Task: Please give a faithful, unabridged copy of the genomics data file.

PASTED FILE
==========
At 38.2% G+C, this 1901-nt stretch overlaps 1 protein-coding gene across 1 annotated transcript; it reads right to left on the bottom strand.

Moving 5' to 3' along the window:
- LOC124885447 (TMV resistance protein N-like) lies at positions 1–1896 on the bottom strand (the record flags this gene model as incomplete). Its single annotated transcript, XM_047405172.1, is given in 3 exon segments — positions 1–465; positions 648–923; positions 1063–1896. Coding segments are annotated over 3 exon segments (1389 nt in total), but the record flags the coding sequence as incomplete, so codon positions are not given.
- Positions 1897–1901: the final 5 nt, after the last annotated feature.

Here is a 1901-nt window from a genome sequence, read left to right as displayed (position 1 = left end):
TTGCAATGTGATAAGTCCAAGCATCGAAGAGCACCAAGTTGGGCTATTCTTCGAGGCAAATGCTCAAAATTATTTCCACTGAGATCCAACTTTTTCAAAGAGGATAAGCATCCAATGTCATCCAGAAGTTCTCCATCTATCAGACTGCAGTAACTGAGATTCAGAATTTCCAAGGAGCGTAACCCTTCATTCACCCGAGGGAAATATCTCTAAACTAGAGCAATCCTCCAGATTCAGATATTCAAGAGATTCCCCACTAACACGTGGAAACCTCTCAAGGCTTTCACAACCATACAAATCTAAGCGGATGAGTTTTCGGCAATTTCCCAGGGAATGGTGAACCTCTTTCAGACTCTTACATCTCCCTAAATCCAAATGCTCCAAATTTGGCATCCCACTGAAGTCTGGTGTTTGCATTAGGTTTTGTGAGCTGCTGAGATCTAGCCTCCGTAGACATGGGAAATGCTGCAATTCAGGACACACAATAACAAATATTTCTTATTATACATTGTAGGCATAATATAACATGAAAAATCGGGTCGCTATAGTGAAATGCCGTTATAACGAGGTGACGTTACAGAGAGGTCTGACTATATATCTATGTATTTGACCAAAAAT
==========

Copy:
At 38.2% G+C, this 1901-nt stretch overlaps 1 protein-coding gene across 1 annotated transcript; it reads right to left on the bottom strand.

Moving 5' to 3' along the window:
- LOC124885447 (TMV resistance protein N-like) lies at positions 1–1896 on the bottom strand (the record flags this gene model as incomplete). Its single annotated transcript, XM_047405172.1, is given in 3 exon segments — positions 1–465; positions 648–923; positions 1063–1896. Coding segments are annotated over 3 exon segments (1389 nt in total), but the record flags the coding sequence as incomplete, so codon positions are not given.
- Positions 1897–1901: the final 5 nt, after the last annotated feature.

Here is a 1901-nt window from a genome sequence, read left to right as displayed (position 1 = left end):
TTGCAATGTGATAAGTCCAAGCATCGAAGAGCACCAAGTTGGGCTATTCTTCGAGGCAAATGCTCAAAATTATTTCCACTGAGATCCAACTTTTTCAAAGAGGATAAGCATCCAATGTCATCCAGAAGTTCTCCATCTATCAGACTGCAGTAACTGAGATTCAGAATTTCCAAGGAGCGTAACCCTTCATTCACCCGAGGGAAATATCTCTAAACTAGAGCAATCCTCCAGATTCAGATATTCAAGAGATTCCCCACTAACACGTGGAAACCTCTCAAGGCTTTCACAACCATACAAATCTAAGCGGATGAGTTTTCGGCAATTTCCCAGGGAATGGTGAACCTCTTTCAGACTCTTACATCTCCCTAAATCCAAATGCTCCAAATTTGGCATCCCACTGAAGTCTGGTGTTTGCATTAGGTTTTGTGAGCTGCTGAGATCTAGCCTCCGTAGACATGGGAAATGCTGCAATTCAGGACACACAATAACAAATATTTCTTATTATACATTGTAGGCATAATATAACATGAAAAATCGGGTCGCTATAGTGAAATGCCGTTATAACGAGGTGACGTTACAGAGAGGTCTGACTATATATCTATGTATTTGACCAAAAAT